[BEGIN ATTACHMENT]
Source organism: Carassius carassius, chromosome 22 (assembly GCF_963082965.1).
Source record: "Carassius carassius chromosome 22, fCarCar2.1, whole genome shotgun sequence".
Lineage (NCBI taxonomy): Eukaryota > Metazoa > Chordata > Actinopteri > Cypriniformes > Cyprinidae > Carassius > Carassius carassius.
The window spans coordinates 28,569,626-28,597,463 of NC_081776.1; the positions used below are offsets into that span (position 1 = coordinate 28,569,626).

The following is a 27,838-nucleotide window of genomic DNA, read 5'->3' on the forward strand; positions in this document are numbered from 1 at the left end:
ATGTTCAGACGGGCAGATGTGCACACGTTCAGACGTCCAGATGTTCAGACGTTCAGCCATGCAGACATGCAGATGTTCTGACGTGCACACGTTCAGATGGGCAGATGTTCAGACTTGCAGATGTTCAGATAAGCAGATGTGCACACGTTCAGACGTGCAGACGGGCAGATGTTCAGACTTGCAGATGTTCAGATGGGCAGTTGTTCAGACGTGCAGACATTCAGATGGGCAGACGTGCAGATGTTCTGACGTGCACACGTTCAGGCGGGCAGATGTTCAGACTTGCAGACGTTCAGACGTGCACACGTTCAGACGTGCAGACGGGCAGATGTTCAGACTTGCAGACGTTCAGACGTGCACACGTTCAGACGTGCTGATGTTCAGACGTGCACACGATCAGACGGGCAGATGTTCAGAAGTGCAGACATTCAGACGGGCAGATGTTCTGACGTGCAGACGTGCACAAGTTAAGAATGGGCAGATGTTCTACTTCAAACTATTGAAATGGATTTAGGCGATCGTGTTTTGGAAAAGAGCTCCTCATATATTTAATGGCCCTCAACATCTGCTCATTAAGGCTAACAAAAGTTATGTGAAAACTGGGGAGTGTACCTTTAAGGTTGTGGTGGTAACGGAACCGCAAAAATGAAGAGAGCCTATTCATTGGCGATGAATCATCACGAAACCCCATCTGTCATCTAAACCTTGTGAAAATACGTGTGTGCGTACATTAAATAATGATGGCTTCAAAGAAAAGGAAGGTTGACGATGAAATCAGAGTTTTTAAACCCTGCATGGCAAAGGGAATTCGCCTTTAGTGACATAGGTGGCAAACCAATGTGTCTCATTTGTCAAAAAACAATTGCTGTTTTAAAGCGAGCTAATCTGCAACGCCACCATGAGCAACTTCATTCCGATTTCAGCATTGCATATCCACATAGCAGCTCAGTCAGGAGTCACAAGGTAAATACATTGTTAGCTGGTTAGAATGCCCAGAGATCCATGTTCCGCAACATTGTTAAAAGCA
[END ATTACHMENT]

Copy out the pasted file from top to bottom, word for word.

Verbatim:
Source organism: Carassius carassius, chromosome 22 (assembly GCF_963082965.1).
Source record: "Carassius carassius chromosome 22, fCarCar2.1, whole genome shotgun sequence".
Lineage (NCBI taxonomy): Eukaryota > Metazoa > Chordata > Actinopteri > Cypriniformes > Cyprinidae > Carassius > Carassius carassius.
The window spans coordinates 28,569,626-28,597,463 of NC_081776.1; the positions used below are offsets into that span (position 1 = coordinate 28,569,626).

The following is a 27,838-nucleotide window of genomic DNA, read 5'->3' on the forward strand; positions in this document are numbered from 1 at the left end:
ATGTTCAGACGGGCAGATGTGCACACGTTCAGACGTCCAGATGTTCAGACGTTCAGCCATGCAGACATGCAGATGTTCTGACGTGCACACGTTCAGATGGGCAGATGTTCAGACTTGCAGATGTTCAGATAAGCAGATGTGCACACGTTCAGACGTGCAGACGGGCAGATGTTCAGACTTGCAGATGTTCAGATGGGCAGTTGTTCAGACGTGCAGACATTCAGATGGGCAGACGTGCAGATGTTCTGACGTGCACACGTTCAGGCGGGCAGATGTTCAGACTTGCAGACGTTCAGACGTGCACACGTTCAGACGTGCAGACGGGCAGATGTTCAGACTTGCAGACGTTCAGACGTGCACACGTTCAGACGTGCTGATGTTCAGACGTGCACACGATCAGACGGGCAGATGTTCAGAAGTGCAGACATTCAGACGGGCAGATGTTCTGACGTGCAGACGTGCACAAGTTAAGAATGGGCAGATGTTCTACTTCAAACTATTGAAATGGATTTAGGCGATCGTGTTTTGGAAAAGAGCTCCTCATATATTTAATGGCCCTCAACATCTGCTCATTAAGGCTAACAAAAGTTATGTGAAAACTGGGGAGTGTACCTTTAAGGTTGTGGTGGTAACGGAACCGCAAAAATGAAGAGAGCCTATTCATTGGCGATGAATCATCACGAAACCCCATCTGTCATCTAAACCTTGTGAAAATACGTGTGTGCGTACATTAAATAATGATGGCTTCAAAGAAAAGGAAGGTTGACGATGAAATCAGAGTTTTTAAACCCTGCATGGCAAAGGGAATTCGCCTTTAGTGACATAGGTGGCAAACCAATGTGTCTCATTTGTCAAAAAACAATTGCTGTTTTAAAGCGAGCTAATCTGCAACGCCACCATGAGCAACTTCATTCCGATTTCAGCATTGCATATCCACATAGCAGCTCAGTCAGGAGTCACAAGGTAAATACATTGTTAGCTGGTTAGAATGCCCAGAGATCCATGTTCCGCAACATTGTTAAAAGCA